Kickstarter's a killer example of social strategy in action. It's an example of one of the most complex - but almost most disruptive - social strategies: choreography. In the choreography strategy, a new architecture for interaction between buyers and sellers is crafted from the ground up. Literally, the steps of the dance of economic exchange are newly choreographed.
Examples of choreography are tough to find. Most industries and markets have had largely the same choreography for decades, some for centuries. LinkedIn didn't change the choregraphy of recruitment, for example - it just made the steps in an existing dance slightly easier to perform.
So consider Kickstarter's new choreography for a new sec. A total amount to be raised is explicitly stated, and pledges are made conditional on everyone else's pledges exceeding the desired amount. From a technical perspective, Kickstarter is letting one party (like a band) buy a psuedo-binary call option
from N others, where the strike price is the fundraising amount, and the option either pays off in full, or not at all. The steps of the dance are altered.
That's a new choreography for stuff like books, music, and film: one that promises to unlock significant efficiency gains. More information is aggregated at less effort, risk is transferred, atomized, and spread, and, perhaps most interestingly, Kickstarter users are themselves beginning to align risk with reward (by offering funders limited edition stuff, etc).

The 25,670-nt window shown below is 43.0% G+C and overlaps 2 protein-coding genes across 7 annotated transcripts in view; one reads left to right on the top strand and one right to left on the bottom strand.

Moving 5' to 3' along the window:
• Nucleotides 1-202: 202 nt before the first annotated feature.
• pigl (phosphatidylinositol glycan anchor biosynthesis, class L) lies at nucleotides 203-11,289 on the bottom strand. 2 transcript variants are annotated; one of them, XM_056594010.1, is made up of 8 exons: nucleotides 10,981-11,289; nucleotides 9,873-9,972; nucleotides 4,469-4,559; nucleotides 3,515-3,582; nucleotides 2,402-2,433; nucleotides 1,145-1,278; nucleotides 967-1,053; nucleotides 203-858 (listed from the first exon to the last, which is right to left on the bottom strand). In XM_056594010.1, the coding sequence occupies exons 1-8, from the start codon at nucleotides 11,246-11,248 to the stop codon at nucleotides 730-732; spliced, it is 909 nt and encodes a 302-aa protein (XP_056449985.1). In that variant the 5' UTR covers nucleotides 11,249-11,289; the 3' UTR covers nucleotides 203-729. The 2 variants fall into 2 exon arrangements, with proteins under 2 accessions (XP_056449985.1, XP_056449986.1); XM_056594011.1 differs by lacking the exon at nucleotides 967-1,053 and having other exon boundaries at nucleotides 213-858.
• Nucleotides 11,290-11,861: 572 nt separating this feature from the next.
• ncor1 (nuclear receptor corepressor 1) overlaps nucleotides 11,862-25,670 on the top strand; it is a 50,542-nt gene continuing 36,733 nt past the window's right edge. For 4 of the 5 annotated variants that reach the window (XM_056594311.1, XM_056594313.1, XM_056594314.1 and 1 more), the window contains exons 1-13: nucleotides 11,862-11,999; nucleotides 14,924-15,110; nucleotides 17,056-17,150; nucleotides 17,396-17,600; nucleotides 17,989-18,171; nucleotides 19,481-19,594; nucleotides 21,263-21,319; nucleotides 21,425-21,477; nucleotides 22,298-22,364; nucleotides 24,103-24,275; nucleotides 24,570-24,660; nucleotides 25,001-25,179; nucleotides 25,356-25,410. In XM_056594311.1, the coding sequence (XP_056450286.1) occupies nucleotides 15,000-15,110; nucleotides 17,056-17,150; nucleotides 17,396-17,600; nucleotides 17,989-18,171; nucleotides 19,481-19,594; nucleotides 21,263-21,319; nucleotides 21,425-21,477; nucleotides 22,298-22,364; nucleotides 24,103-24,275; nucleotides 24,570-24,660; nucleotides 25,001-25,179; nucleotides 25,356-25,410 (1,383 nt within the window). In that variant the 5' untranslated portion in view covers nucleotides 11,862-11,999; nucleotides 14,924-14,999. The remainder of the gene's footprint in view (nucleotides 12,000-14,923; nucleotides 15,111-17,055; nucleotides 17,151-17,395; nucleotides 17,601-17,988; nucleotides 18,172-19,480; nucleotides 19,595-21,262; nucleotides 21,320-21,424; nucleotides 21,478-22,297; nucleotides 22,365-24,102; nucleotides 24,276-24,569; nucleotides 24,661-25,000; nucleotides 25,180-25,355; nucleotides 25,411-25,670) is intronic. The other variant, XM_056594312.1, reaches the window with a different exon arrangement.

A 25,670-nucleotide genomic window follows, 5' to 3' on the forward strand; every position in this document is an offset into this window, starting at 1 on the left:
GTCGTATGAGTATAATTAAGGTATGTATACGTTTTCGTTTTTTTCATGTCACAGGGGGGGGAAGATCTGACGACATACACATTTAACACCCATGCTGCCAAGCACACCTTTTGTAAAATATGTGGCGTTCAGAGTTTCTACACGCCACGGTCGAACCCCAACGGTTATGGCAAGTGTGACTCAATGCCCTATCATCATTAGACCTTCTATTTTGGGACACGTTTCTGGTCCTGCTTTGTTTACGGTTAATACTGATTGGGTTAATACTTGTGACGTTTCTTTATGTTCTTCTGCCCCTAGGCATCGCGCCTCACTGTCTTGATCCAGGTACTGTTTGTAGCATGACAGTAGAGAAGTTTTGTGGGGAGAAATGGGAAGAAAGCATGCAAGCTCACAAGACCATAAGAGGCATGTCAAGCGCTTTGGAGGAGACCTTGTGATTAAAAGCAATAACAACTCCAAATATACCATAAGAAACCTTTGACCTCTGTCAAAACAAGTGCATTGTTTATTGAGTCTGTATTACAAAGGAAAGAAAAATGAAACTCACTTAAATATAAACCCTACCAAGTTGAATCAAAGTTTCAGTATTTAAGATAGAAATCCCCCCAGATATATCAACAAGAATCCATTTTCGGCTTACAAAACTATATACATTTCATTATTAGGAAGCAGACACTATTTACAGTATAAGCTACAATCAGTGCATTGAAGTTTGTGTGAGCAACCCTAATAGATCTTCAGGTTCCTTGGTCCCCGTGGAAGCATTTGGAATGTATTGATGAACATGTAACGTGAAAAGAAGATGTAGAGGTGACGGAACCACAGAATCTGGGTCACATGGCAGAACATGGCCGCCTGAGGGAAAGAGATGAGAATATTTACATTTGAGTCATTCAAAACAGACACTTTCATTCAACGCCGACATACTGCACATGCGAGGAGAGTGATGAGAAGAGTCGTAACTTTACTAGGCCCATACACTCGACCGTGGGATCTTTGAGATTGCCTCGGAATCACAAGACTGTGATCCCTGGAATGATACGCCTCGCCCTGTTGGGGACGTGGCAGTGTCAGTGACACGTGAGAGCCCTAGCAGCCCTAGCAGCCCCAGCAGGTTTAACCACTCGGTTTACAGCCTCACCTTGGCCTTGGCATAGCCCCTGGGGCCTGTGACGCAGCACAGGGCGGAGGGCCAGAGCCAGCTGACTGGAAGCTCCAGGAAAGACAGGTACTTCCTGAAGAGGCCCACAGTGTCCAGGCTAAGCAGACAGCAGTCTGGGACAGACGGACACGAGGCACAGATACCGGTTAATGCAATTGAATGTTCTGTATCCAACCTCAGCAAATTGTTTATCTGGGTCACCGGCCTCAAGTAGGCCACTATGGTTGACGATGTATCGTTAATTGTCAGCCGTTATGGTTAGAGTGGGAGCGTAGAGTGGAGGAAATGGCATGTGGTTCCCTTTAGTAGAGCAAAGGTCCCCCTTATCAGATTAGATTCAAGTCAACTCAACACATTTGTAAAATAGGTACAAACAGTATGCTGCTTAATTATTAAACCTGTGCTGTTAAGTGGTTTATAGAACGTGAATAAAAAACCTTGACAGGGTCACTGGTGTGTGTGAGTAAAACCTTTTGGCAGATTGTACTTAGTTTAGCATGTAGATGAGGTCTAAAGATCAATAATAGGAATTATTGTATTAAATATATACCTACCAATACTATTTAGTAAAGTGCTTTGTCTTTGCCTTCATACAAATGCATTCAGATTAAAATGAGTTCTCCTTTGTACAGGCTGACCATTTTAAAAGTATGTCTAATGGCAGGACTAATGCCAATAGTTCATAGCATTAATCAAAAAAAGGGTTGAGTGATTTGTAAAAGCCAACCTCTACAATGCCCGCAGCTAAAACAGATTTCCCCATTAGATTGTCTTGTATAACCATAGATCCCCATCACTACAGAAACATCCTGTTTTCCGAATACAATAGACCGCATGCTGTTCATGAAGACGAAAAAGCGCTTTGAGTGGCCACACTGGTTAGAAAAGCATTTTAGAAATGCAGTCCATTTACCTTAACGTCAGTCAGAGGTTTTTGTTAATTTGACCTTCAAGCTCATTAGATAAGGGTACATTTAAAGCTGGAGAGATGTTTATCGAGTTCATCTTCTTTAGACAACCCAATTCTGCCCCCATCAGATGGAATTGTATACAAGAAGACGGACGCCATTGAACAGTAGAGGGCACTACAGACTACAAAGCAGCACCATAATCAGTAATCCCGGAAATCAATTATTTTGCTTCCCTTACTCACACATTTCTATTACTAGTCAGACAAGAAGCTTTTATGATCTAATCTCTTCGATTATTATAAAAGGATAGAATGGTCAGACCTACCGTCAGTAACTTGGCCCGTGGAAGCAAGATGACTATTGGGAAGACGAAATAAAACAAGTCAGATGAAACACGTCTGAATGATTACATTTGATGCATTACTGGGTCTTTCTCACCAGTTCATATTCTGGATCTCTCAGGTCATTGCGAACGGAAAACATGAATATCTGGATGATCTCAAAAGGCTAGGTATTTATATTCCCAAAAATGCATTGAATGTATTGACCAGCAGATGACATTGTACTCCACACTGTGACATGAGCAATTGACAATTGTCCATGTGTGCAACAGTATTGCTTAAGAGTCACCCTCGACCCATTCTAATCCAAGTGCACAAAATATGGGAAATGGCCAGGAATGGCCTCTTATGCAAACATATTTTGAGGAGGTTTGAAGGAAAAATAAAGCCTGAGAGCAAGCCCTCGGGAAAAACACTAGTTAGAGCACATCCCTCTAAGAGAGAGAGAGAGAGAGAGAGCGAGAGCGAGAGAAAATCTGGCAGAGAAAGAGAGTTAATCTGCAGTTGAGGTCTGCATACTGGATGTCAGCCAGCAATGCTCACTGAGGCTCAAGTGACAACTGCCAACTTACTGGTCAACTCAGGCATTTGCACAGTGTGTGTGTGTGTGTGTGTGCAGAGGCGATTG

So will Kickstarter take off? Anywhere outside a prop trading desk, these economcis are pretty radical. To really ignite a financial disruption, Kickstarter might wanna think about the other half of the equation. Kickstarter pledges are still illiquid investments. But what if they were tradeable instruments?
Now that would be a radical new choreography. It would move beyond the simple risk-spreading economics of a binary call option - to the self-organizing network effects of a market.
It's just one idea. The bigger idea is choreography itself, and it's power as a path to advantage. So the question is this. Most organizations are choreographed. Are you choreographing?